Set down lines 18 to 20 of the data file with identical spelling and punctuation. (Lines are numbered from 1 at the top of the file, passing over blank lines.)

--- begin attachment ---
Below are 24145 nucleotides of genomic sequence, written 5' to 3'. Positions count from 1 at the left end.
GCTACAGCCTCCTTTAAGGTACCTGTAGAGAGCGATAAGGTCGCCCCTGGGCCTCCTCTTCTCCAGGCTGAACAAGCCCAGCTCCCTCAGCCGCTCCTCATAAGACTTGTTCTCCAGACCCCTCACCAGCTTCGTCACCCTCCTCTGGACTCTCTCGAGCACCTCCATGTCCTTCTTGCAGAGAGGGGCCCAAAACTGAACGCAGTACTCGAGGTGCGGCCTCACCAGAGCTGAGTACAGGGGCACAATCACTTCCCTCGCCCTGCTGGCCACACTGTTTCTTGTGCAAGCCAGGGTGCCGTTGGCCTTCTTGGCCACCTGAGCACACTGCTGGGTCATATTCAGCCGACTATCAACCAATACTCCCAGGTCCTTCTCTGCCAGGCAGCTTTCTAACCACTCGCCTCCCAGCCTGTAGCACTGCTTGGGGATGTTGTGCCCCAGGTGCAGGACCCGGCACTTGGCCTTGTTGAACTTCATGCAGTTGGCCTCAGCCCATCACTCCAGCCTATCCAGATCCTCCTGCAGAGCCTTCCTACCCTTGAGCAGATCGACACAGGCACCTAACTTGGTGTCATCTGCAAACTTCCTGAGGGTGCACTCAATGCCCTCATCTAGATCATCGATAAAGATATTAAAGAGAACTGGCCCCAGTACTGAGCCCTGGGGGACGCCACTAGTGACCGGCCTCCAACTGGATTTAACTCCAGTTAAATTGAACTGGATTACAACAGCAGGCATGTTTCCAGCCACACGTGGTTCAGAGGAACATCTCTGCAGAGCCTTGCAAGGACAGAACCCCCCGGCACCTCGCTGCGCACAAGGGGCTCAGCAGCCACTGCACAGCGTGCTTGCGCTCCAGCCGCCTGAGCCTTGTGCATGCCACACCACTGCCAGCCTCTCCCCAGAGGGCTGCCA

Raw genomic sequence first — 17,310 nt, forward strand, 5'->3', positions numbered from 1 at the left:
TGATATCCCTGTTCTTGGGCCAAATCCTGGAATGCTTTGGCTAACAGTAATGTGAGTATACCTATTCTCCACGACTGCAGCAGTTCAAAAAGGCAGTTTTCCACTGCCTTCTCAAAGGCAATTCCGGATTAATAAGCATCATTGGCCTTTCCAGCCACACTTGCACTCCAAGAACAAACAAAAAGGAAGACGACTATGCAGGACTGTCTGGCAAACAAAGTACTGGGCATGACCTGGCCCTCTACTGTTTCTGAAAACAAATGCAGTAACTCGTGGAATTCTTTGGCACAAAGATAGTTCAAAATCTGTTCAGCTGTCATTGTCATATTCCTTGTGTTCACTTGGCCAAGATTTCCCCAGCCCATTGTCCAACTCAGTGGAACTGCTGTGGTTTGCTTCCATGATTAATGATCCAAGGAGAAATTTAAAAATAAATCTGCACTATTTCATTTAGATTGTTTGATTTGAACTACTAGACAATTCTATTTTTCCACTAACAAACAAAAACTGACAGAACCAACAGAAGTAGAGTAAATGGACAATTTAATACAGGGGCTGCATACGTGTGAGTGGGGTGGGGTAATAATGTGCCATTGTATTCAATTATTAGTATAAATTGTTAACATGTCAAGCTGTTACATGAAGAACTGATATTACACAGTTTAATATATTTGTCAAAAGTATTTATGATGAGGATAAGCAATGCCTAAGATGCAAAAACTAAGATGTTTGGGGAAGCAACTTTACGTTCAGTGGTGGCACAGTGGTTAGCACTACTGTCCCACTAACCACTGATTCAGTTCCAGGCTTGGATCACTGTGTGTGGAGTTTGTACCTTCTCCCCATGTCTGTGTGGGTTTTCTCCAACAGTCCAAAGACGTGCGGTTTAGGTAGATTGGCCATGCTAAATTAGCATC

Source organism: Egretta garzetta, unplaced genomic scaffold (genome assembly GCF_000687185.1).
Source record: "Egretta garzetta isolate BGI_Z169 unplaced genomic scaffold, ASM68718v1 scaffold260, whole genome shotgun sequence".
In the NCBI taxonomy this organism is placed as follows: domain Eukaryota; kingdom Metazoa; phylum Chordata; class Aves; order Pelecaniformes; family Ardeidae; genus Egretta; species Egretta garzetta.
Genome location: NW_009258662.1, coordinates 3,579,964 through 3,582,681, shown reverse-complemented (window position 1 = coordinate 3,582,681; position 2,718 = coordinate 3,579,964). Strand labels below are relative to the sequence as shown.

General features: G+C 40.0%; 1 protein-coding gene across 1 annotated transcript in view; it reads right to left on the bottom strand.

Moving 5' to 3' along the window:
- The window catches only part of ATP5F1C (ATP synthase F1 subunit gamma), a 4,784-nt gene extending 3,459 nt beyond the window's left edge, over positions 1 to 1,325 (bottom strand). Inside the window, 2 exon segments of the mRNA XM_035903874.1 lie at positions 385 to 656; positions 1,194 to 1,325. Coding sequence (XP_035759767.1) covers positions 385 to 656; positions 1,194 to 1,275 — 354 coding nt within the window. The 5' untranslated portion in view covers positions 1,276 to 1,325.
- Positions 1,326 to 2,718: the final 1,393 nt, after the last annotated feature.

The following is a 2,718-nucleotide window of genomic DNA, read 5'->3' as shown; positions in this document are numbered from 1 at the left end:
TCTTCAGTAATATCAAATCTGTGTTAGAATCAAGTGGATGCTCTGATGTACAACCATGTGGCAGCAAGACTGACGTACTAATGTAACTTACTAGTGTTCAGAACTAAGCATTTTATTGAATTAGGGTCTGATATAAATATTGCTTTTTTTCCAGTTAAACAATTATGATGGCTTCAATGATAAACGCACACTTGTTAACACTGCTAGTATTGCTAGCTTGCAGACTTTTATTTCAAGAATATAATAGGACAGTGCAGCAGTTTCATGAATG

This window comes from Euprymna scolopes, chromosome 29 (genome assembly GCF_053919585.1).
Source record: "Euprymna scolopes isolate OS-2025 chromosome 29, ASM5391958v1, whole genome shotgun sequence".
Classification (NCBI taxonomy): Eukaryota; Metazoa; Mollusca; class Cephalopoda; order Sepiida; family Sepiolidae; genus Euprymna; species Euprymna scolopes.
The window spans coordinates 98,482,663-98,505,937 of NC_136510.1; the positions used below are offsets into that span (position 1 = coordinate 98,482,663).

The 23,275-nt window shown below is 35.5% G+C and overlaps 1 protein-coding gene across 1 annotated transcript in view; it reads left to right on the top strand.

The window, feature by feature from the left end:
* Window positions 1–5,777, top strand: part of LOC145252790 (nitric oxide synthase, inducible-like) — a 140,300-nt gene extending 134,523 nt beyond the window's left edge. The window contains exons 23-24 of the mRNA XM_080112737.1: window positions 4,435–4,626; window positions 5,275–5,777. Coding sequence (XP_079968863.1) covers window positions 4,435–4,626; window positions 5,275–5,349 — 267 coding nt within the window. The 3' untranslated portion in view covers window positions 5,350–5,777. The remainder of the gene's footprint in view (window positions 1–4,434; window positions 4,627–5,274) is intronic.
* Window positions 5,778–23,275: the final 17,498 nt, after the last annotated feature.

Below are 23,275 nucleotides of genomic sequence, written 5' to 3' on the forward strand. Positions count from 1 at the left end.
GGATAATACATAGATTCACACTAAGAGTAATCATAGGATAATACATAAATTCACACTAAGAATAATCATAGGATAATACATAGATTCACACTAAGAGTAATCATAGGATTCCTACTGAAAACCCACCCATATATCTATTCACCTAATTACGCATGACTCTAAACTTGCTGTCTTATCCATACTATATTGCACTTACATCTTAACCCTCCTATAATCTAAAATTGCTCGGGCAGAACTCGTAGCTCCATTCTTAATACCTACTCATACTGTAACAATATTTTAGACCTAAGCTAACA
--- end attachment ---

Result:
The window spans coordinates 98,482,663-98,505,937 of NC_136510.1; the positions used below are offsets into that span (position 1 = coordinate 98,482,663).

The 23,275-nt window shown below is 35.5% G+C and overlaps 1 protein-coding gene across 1 annotated transcript in view; it reads left to right on the top strand.

The window, feature by feature from the left end: